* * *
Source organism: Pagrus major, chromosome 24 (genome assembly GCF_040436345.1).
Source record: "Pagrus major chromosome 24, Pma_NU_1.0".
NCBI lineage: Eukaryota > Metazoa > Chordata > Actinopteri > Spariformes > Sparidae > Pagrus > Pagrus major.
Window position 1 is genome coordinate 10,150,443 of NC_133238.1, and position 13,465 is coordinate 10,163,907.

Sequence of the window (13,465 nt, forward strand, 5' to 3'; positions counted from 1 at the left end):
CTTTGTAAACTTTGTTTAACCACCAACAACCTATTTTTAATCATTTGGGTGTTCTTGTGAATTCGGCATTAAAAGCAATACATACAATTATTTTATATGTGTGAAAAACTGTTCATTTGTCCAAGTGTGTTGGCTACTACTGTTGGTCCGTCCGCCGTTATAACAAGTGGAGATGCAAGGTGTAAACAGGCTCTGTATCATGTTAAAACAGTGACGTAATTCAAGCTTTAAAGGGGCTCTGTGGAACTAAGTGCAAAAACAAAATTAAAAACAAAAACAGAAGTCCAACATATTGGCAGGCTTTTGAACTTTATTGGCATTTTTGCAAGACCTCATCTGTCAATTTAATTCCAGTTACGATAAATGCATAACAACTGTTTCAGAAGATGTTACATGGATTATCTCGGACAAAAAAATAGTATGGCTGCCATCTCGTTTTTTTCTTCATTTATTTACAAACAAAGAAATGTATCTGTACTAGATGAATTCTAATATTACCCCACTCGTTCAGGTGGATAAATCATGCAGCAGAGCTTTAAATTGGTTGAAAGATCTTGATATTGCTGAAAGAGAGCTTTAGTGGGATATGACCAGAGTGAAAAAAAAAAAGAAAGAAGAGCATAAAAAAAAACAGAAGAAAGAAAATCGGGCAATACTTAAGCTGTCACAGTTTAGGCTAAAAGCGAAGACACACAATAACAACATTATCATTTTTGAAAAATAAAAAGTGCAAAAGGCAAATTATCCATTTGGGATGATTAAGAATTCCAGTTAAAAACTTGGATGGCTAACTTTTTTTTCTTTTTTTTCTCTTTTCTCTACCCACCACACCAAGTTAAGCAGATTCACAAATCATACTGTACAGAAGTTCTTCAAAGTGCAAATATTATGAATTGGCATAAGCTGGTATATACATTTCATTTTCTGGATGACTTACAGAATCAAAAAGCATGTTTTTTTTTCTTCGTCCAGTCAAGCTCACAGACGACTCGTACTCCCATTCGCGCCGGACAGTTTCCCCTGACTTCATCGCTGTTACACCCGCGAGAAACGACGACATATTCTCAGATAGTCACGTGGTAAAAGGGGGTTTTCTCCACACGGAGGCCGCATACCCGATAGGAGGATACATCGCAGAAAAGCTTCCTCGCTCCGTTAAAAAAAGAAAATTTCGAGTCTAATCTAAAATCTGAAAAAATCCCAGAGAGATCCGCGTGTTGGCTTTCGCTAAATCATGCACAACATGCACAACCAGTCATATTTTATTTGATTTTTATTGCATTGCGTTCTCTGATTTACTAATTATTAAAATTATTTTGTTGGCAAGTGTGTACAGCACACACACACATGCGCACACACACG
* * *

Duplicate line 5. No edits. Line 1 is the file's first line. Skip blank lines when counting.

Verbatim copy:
Sequence of the window (13,465 nt, forward strand, 5' to 3'; positions counted from 1 at the left end):